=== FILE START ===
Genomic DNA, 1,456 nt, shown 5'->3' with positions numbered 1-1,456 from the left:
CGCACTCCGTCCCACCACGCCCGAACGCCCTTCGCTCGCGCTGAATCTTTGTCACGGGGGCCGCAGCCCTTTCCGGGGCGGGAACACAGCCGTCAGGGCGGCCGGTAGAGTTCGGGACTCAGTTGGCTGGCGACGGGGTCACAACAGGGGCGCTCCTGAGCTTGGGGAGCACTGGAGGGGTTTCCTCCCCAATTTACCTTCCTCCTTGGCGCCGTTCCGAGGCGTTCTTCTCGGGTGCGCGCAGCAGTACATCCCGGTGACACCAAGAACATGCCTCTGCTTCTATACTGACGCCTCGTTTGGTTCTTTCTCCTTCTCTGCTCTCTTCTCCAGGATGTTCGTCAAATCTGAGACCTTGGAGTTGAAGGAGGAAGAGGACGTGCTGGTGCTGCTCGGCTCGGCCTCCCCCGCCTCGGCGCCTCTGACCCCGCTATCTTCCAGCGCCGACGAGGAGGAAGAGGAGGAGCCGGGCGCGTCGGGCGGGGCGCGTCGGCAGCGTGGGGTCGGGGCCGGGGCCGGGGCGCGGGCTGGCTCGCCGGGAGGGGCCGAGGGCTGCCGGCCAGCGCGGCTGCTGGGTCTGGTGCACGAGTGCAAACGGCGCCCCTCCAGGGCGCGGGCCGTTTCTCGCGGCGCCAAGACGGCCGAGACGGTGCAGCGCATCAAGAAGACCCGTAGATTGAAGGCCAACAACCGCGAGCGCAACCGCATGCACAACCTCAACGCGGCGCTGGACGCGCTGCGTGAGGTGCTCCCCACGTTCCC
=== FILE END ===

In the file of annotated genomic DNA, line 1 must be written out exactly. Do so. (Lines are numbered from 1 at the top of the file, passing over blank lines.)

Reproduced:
Genomic DNA, 1,456 nt, shown 5'->3' with positions numbered 1-1,456 from the left: